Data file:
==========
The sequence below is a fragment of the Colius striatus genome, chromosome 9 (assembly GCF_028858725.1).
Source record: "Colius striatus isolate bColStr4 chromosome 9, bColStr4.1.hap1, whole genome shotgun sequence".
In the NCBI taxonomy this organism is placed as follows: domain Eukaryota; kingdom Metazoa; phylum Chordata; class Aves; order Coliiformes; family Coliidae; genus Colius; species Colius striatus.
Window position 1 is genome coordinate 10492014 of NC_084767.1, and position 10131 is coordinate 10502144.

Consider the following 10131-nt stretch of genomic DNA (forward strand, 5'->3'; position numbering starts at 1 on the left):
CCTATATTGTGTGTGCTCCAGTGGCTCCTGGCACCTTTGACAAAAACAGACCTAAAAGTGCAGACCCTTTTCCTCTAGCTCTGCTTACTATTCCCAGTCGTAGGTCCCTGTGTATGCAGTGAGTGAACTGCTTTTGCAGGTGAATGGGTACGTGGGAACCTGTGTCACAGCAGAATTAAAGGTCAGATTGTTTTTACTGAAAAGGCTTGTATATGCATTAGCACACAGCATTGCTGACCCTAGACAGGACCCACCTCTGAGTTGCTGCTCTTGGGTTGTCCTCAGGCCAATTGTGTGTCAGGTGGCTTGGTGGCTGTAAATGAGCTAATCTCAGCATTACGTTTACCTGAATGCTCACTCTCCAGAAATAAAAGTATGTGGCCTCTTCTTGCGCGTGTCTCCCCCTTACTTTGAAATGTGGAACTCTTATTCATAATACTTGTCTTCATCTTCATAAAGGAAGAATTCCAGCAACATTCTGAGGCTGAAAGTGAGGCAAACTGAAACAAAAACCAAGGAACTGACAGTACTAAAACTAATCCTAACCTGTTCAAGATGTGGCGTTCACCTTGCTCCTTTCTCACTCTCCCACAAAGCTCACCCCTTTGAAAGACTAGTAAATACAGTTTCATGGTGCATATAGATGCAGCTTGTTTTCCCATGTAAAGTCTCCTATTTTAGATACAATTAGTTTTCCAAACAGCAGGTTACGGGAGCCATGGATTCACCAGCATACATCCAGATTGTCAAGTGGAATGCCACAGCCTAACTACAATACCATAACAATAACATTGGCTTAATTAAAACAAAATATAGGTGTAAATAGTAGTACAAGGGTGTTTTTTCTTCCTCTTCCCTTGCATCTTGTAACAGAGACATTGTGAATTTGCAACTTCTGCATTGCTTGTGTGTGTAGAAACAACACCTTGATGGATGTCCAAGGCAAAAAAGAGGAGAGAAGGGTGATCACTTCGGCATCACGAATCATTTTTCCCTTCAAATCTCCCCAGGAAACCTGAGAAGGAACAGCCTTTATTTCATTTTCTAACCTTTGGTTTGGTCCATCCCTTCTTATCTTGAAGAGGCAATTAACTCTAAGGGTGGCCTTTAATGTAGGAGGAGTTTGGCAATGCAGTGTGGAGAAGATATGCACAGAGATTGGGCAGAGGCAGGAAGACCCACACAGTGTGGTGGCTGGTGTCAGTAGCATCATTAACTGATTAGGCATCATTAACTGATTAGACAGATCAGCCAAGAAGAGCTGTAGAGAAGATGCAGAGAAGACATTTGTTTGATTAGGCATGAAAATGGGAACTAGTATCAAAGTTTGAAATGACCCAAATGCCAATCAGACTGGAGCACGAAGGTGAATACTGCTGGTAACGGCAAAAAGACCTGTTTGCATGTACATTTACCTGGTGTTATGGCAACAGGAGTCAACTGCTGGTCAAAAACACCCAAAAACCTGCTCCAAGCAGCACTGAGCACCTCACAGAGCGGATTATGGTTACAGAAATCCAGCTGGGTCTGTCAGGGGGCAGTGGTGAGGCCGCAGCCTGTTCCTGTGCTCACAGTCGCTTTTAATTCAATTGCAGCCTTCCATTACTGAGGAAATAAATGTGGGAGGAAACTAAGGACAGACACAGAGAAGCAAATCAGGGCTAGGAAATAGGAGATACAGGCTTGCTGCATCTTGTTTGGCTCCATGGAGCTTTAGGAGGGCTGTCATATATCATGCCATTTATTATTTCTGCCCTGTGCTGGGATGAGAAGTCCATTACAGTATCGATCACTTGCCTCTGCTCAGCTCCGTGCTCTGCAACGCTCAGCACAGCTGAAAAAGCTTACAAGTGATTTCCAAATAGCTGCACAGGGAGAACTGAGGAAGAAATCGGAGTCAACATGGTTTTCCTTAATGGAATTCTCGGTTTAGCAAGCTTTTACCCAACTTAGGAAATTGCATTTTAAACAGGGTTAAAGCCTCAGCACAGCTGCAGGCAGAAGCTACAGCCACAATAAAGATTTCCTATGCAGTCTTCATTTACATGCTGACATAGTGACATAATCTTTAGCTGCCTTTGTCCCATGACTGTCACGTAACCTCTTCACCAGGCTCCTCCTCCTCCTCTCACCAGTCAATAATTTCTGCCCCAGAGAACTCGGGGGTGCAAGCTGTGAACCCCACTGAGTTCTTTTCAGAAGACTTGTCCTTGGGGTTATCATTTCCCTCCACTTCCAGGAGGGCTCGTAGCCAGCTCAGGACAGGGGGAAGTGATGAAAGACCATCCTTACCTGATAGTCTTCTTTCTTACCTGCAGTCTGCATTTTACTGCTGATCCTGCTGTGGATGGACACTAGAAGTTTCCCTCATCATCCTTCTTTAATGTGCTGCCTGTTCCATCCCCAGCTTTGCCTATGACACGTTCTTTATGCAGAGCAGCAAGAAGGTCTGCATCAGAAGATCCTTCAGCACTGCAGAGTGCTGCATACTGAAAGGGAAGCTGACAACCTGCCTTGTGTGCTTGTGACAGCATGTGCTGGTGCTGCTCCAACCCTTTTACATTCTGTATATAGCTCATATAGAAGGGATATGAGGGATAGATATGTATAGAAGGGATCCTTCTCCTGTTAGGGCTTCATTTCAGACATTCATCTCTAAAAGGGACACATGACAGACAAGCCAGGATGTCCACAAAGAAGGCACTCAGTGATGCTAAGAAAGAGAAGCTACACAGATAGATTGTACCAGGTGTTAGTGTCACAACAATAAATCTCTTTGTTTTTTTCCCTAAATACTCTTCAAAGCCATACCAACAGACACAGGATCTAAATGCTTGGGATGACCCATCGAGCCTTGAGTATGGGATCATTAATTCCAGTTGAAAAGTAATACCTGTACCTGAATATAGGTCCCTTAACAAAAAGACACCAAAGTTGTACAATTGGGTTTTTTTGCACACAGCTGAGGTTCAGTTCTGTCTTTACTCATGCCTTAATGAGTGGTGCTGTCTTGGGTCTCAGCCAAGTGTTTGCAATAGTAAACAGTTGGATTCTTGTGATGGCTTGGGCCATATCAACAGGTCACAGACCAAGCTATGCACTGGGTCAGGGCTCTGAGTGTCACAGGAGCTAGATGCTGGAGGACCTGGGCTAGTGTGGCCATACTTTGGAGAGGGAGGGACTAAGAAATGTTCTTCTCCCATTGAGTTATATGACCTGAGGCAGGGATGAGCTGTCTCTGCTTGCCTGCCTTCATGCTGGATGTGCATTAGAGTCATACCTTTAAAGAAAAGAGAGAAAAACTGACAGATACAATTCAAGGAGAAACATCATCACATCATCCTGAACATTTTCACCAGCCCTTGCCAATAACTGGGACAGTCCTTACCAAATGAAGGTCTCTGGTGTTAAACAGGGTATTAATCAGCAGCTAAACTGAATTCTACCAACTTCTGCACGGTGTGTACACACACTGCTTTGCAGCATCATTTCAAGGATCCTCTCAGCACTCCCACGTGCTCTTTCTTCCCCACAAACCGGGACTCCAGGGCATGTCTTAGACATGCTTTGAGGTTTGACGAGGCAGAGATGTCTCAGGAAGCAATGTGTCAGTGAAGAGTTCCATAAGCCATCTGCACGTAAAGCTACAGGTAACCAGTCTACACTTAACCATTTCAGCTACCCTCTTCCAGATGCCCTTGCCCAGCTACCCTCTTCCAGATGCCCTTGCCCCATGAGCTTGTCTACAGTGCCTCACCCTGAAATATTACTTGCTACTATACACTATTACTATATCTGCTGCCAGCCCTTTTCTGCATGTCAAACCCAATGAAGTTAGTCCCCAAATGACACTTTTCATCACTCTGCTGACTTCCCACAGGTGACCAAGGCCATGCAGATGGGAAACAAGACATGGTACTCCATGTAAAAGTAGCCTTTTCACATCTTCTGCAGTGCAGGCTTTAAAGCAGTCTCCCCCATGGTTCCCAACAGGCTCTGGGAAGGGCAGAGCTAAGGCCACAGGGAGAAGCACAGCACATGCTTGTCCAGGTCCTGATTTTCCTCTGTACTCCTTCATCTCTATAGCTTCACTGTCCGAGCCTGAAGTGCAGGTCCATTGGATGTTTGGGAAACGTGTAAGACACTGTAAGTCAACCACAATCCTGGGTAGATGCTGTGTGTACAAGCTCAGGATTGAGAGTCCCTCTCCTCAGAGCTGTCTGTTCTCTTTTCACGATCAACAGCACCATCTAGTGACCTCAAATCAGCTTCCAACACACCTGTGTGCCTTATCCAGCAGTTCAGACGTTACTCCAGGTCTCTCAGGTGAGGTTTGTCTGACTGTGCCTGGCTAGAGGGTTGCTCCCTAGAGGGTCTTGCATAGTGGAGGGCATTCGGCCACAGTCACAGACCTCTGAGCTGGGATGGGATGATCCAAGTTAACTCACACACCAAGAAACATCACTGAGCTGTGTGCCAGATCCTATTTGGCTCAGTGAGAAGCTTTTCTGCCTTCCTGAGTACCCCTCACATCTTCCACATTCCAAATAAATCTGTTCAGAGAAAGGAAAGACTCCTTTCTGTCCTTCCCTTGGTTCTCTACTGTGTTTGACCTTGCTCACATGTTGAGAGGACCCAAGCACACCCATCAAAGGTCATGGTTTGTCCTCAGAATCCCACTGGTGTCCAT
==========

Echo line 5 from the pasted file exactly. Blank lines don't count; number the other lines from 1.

Consider the following 10131-nt stretch of genomic DNA (forward strand, 5'->3'; position numbering starts at 1 on the left):